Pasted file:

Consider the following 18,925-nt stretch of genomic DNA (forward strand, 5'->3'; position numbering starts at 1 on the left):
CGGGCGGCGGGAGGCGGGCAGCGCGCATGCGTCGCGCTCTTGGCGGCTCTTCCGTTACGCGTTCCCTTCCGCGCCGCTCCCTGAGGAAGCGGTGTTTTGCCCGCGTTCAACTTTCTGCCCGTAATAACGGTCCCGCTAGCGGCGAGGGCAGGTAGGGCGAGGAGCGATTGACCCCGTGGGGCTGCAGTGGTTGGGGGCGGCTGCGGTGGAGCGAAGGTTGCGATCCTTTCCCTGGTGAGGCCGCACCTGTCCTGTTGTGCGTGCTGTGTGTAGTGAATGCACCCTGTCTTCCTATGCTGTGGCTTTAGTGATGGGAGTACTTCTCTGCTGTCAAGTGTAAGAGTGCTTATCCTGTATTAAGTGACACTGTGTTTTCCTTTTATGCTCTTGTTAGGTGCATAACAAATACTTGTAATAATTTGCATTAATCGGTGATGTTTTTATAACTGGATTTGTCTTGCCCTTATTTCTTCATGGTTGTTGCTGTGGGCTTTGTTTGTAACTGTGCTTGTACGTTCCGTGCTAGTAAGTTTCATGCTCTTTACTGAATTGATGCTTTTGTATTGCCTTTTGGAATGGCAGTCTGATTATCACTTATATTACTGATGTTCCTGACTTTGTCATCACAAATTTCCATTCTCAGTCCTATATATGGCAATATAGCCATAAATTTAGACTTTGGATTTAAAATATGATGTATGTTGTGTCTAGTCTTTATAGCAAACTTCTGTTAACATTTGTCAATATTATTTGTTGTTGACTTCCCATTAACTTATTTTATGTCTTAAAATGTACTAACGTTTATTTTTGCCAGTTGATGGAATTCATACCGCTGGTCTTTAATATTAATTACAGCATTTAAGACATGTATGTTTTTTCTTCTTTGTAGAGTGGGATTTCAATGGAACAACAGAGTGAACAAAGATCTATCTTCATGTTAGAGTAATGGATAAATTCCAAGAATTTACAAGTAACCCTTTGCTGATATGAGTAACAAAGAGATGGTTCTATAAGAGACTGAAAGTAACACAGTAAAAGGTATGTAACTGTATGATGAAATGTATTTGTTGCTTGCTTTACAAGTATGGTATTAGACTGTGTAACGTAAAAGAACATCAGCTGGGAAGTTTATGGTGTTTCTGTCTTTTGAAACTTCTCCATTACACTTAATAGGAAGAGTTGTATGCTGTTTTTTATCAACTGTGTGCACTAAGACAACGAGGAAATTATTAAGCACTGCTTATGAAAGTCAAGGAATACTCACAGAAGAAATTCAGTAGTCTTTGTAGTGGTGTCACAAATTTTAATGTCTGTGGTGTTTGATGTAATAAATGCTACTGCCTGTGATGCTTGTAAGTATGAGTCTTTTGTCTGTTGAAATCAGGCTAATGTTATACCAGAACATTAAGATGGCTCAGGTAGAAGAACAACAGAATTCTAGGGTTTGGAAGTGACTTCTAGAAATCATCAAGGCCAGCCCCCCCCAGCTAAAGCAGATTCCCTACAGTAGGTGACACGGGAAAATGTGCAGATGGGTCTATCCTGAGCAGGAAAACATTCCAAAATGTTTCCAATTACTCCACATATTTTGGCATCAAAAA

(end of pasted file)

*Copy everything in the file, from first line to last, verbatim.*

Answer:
Consider the following 18,925-nt stretch of genomic DNA (forward strand, 5'->3'; position numbering starts at 1 on the left):
CGGGCGGCGGGAGGCGGGCAGCGCGCATGCGTCGCGCTCTTGGCGGCTCTTCCGTTACGCGTTCCCTTCCGCGCCGCTCCCTGAGGAAGCGGTGTTTTGCCCGCGTTCAACTTTCTGCCCGTAATAACGGTCCCGCTAGCGGCGAGGGCAGGTAGGGCGAGGAGCGATTGACCCCGTGGGGCTGCAGTGGTTGGGGGCGGCTGCGGTGGAGCGAAGGTTGCGATCCTTTCCCTGGTGAGGCCGCACCTGTCCTGTTGTGCGTGCTGTGTGTAGTGAATGCACCCTGTCTTCCTATGCTGTGGCTTTAGTGATGGGAGTACTTCTCTGCTGTCAAGTGTAAGAGTGCTTATCCTGTATTAAGTGACACTGTGTTTTCCTTTTATGCTCTTGTTAGGTGCATAACAAATACTTGTAATAATTTGCATTAATCGGTGATGTTTTTATAACTGGATTTGTCTTGCCCTTATTTCTTCATGGTTGTTGCTGTGGGCTTTGTTTGTAACTGTGCTTGTACGTTCCGTGCTAGTAAGTTTCATGCTCTTTACTGAATTGATGCTTTTGTATTGCCTTTTGGAATGGCAGTCTGATTATCACTTATATTACTGATGTTCCTGACTTTGTCATCACAAATTTCCATTCTCAGTCCTATATATGGCAATATAGCCATAAATTTAGACTTTGGATTTAAAATATGATGTATGTTGTGTCTAGTCTTTATAGCAAACTTCTGTTAACATTTGTCAATATTATTTGTTGTTGACTTCCCATTAACTTATTTTATGTCTTAAAATGTACTAACGTTTATTTTTGCCAGTTGATGGAATTCATACCGCTGGTCTTTAATATTAATTACAGCATTTAAGACATGTATGTTTTTTCTTCTTTGTAGAGTGGGATTTCAATGGAACAACAGAGTGAACAAAGATCTATCTTCATGTTAGAGTAATGGATAAATTCCAAGAATTTACAAGTAACCCTTTGCTGATATGAGTAACAAAGAGATGGTTCTATAAGAGACTGAAAGTAACACAGTAAAAGGTATGTAACTGTATGATGAAATGTATTTGTTGCTTGCTTTACAAGTATGGTATTAGACTGTGTAACGTAAAAGAACATCAGCTGGGAAGTTTATGGTGTTTCTGTCTTTTGAAACTTCTCCATTACACTTAATAGGAAGAGTTGTATGCTGTTTTTTATCAACTGTGTGCACTAAGACAACGAGGAAATTATTAAGCACTGCTTATGAAAGTCAAGGAATACTCACAGAAGAAATTCAGTAGTCTTTGTAGTGGTGTCACAAATTTTAATGTCTGTGGTGTTTGATGTAATAAATGCTACTGCCTGTGATGCTTGTAAGTATGAGTCTTTTGTCTGTTGAAATCAGGCTAATGTTATACCAGAACATTAAGATGGCTCAGGTAGAAGAACAACAGAATTCTAGGGTTTGGAAGTGACTTCTAGAAATCATCAAGGCCAGCCCCCCCCAGCTAAAGCAGATTCCCTACAGTAGGTGACACGGGAAAATGTGCAGATGGGTCTATCCTGAGCAGGAAAACATTCCAAAATGTTTCCAATTACTCCACATATTTTGGCATCAAAAA